• @Aky Nice catch! I fixed my answer. – Chris Dellin Nov 15 '17 at 16:22

There is also the parse module.

parse() is designed to be the opposite of format() (the newer string formatting function in Python 2.6 and higher).

>>> from parse import parse
>>> parse('{} fish', '1')
>>> parse('{} fish', '1 fish')
<Result ('1',) {}>
>>> parse('{} fish', '2 fish')
<Result ('2',) {}>
>>> parse('{} fish', 'red fish')
<Result ('red',) {}>
>>> parse('{} fish', 'blue fish')
<Result ('blue',) {}>

You can split on a range of characters using the re module.

>>> import re
>>> r = re.compile('[ \t\n\r:]+')
>>> r.split("abc:def  ghi")
['abc', 'def', 'ghi']
  • it is not a funny to deal with regex on textual float representation – ZAB Aug 31 '13 at 7:58
  • 1
    @ZAB: Nothing funny here. You use the regular expression to split fields, and then you use float() to parse it. – Dietrich Epp Aug 31 '13 at 16:20
  • for this speciefic problem, to parse /proc/net/*, this ugly trick will work though – ZAB Dec 3 '13 at 19:52
  • Or, even better, r = re.compile(r'[\s:]+'). (It's a good habit to put regular expressions in raw strings I think, even though it doesn't make any difference in this case.) – Beetle Jun 25 '15 at 9:39

You can parse with module re using named groups. It won't parse the substrings to their actual datatypes (e.g. int) but it's very convenient when parsing strings.

Given this sample line from /proc/net/tcp:

line="   0: 00000000:0203 00000000:0000 0A 00000000:00000000 00:00000000 00000000     0        0 335 1 c1674320 300 0 0 0"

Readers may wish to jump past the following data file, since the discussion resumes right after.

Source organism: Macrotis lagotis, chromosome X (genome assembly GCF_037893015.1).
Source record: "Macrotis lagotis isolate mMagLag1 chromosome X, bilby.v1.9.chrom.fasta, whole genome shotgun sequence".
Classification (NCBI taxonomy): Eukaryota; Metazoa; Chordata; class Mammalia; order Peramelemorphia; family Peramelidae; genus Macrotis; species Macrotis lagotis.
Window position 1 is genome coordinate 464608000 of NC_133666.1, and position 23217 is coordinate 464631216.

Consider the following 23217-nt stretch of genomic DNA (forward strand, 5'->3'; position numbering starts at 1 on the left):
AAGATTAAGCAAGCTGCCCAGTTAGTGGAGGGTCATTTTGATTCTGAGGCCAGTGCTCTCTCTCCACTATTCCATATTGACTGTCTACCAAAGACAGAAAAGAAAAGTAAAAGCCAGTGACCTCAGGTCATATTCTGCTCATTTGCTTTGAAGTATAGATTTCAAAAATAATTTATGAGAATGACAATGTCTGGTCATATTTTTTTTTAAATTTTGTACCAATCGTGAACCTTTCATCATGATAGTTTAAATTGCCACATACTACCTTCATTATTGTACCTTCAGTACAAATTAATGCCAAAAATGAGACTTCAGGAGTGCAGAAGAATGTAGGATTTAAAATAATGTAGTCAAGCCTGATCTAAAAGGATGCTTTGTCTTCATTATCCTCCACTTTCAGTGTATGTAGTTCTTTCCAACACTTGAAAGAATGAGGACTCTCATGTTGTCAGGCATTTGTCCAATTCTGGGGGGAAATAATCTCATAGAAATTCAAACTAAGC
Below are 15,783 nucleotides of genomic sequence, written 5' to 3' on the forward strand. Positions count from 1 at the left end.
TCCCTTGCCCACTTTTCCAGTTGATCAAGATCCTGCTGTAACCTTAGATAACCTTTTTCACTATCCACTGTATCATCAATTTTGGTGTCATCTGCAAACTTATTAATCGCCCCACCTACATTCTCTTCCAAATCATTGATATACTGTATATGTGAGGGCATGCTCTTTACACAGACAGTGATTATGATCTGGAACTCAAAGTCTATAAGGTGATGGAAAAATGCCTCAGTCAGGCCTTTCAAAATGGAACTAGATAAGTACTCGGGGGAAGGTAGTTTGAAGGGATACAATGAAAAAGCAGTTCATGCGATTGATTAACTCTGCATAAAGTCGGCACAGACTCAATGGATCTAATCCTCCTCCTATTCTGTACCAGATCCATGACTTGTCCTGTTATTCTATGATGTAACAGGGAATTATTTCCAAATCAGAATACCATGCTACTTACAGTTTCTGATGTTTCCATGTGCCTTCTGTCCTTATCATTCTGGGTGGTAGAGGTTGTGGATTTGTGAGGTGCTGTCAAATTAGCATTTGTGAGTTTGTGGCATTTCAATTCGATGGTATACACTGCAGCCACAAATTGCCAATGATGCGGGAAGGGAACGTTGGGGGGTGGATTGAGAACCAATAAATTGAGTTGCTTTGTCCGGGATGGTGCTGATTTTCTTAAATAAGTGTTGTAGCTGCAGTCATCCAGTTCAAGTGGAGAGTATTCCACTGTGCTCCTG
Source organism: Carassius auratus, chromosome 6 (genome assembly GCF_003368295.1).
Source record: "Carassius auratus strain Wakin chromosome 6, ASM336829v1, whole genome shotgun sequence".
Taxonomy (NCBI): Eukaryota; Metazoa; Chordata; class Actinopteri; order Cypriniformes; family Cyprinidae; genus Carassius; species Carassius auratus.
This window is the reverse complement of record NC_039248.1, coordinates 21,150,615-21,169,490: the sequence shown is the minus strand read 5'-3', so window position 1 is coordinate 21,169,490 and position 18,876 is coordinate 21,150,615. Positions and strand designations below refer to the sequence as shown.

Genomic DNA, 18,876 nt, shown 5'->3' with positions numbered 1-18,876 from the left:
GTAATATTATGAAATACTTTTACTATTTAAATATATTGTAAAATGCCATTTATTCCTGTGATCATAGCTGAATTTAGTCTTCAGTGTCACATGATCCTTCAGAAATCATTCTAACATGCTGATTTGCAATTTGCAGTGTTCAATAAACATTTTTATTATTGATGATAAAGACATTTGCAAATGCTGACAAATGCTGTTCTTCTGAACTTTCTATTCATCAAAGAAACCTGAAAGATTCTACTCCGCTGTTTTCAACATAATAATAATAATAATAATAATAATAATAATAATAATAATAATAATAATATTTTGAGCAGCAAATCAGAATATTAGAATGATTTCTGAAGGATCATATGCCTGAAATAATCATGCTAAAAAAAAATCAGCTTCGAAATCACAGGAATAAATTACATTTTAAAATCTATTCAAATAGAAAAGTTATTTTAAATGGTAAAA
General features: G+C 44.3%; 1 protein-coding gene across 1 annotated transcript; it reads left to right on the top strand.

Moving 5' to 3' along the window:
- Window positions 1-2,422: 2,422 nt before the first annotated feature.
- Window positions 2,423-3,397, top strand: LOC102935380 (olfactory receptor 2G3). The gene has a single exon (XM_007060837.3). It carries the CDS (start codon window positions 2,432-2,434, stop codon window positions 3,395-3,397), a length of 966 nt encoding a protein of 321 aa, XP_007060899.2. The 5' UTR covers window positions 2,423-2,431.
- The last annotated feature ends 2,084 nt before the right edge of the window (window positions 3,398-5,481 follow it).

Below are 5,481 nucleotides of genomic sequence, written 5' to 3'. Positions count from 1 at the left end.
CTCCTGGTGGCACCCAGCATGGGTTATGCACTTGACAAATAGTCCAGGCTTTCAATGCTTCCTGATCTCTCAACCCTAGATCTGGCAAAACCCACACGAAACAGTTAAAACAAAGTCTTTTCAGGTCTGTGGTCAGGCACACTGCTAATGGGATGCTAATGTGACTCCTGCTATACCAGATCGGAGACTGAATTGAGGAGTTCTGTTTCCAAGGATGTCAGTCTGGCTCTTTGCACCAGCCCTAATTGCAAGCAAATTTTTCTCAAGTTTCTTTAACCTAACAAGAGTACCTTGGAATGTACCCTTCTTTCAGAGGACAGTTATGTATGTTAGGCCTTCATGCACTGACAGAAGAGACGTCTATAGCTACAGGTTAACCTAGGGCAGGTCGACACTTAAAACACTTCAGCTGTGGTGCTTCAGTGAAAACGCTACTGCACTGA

An example mimicking your sscanf example with the variable could be:

import re
hex_digit_pattern = r"[\dA-Fa-f]"
pat = r"\d+: " + \
      r"(?P<local_addr>HEX+):(?P<local_port>HEX+) " + \
      r"(?P<rem_addr>HEX+):(?P<rem_port>HEX+) " + \
      r"HEX+ HEX+:HEX+ HEX+:HEX+ HEX+ +\d+ +\d+ " + \
      r"(?P<inode>\d+)"
pat = pat.replace("HEX", hex_digit_pattern)

values = re.search(pat, line).groupdict()

import pprint; pprint values
# prints:
# {'inode': '335',
#  'local_addr': '00000000',
#  'local_port': '0203',
#  'rem_addr': '00000000',
#  'rem_port': '0000'}

There is an ActiveState recipe which implements a basic scanf http://code.activestate.com/recipes/502213-simple-scanf-implementation/

you can turn the ":" to space, and do the split.eg

>>> f=open("/proc/net/dev")
>>> for line in f:
...     line=line.replace(":"," ").split()
...     print len(line)

no regex needed (for this case)

  • hey that's really neat! – Matt Joiner Feb 1 '10 at 6:59
  • You'd still have to verify that the original string was correct - for example, "abc def ghi" would parse the same as "abc:def:ghi". This distinction may matter. – Kevin May 18 '15 at 17:15

Upvoted orip's answer. I think it is sound advice to use re module. The Kodos application is helpful when approaching a complex regexp task with Python.

http://kodos.sourceforge.net/home.html

Update: The Python documentation for its regex module, re, includes a section on simulating scanf, which I found more useful than any of the answers above.

https://docs.python.org/2/library/re.html#simulating-scanf

If the separators are ':', you can split on ':', and then use x.strip() on the strings to get rid of any leading or trailing whitespace. int() will ignore the spaces.

There is a Python 2 implementation by odiak.